(HealthDay News) – The estimates of selected health measures for 2011, based on National Health Interview Survey (NHIS) data, have been released June 19 by the U.S. Centers for Disease Control and Prevention’s National Center for Health Statistics (NCHS).

Brian W. Ward, PhD, from the NCHS in Hyattsville, MD, and colleagues reviewed 15 selected health measures based on data from the 2011 NHIS, and compared estimates from 1997–2010.

The researchers found that, in 2011, 46.3 million Americans were without health insurance coverage, which was a reduction from 2010 but up from 41 million in 1997. The estimated number was 5.2 million for those younger than 18, down from both 2010 and 1997. At some point during 2011, an estimated 6.5% of the population failed to obtain needed medical care due to cost. Smoking declined from 24.7% in 1997 to 18.9% in 2011, while the prevalence of self-reported obesity in those older than 20 increased steadily to 28.7% in 2011. The percentage of adults aged >18 who met the federal guidelines for aerobic exercise increased to 48.4% in 2011. Among older Americans (aged >65), the prevalence of diabetes was significantly higher compared with those aged 45–54. One-half of those aged 25–44 reported being tested for HIV. In 2011, nearly 87% of the population had a usual place to go for medical care and only 2.4% reported poor health.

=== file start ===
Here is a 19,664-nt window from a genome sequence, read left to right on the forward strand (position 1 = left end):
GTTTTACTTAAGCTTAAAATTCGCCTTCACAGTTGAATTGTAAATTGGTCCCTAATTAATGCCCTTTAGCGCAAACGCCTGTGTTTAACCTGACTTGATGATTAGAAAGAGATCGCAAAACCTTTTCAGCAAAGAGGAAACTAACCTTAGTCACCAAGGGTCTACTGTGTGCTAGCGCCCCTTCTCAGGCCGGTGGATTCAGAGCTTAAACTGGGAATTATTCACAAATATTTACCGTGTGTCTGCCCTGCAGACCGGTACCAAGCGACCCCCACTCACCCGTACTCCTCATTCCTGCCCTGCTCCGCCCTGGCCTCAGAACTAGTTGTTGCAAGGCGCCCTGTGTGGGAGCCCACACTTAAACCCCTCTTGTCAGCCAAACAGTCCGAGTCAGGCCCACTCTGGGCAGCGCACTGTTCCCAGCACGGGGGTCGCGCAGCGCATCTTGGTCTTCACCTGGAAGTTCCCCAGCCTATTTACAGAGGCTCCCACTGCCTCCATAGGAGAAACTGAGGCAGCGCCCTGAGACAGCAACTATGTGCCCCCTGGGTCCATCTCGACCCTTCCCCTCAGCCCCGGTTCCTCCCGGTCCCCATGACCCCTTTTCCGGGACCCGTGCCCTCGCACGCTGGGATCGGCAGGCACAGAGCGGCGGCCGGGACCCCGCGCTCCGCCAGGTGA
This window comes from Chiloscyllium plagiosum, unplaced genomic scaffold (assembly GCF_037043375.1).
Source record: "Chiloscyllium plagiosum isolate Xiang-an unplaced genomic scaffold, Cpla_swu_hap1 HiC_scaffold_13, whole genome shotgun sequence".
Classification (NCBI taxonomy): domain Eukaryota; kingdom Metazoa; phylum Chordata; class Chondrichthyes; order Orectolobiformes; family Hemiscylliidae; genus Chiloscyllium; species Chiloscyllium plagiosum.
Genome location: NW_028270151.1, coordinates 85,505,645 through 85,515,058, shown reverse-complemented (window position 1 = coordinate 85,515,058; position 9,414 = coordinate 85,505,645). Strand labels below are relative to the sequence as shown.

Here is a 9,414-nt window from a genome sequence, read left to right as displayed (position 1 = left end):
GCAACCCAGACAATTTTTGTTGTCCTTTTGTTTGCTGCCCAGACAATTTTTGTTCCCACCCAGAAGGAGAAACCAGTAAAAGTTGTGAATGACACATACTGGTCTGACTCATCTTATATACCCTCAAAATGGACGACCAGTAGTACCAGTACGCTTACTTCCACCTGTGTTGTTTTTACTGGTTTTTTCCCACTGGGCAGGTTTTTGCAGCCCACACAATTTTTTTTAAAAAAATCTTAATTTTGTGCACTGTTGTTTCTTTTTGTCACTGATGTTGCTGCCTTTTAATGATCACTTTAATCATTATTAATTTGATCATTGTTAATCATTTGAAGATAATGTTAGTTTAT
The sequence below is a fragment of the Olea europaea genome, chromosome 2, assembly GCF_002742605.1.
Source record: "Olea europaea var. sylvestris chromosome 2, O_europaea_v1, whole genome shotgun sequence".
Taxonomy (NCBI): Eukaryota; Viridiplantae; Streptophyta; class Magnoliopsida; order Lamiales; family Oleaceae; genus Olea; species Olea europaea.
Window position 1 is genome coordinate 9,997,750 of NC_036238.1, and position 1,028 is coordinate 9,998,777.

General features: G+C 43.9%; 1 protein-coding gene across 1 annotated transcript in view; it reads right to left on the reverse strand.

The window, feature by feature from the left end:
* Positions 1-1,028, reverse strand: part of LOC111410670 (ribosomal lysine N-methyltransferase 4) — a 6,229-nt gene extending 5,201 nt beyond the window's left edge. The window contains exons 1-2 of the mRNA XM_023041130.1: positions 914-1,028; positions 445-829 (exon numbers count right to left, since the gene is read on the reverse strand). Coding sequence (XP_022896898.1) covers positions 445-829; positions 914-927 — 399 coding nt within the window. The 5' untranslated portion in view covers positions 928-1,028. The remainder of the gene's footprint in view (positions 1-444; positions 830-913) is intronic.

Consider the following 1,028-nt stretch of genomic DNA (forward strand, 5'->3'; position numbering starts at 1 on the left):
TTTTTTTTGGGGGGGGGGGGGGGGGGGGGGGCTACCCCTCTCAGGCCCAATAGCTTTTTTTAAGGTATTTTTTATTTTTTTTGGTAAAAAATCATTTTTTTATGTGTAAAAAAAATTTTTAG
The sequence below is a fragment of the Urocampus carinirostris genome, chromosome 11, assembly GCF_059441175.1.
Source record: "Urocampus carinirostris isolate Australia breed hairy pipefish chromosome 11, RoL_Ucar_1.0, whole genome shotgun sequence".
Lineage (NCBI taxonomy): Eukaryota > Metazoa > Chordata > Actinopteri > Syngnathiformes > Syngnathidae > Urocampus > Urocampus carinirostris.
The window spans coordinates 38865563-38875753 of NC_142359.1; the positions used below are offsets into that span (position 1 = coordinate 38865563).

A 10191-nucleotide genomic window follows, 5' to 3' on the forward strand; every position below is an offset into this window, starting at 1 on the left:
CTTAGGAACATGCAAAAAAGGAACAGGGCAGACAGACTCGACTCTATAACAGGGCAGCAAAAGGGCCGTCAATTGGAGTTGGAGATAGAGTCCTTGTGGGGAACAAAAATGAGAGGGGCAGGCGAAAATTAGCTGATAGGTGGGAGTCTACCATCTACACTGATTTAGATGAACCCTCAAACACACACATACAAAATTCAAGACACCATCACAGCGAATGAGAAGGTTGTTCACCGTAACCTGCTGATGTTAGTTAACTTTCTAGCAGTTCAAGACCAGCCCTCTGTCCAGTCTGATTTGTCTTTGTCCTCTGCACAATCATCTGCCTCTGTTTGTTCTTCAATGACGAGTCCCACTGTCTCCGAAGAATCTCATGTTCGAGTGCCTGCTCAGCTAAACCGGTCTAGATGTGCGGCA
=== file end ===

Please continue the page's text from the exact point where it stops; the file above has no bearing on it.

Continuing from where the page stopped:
According to the NCHS, “the 15 Early Release measures are being published prior to final data editing and final weighting to provide access to the most recent information from NHIS. The estimates will be updated as each new quarter of NHIS data becomes available.”

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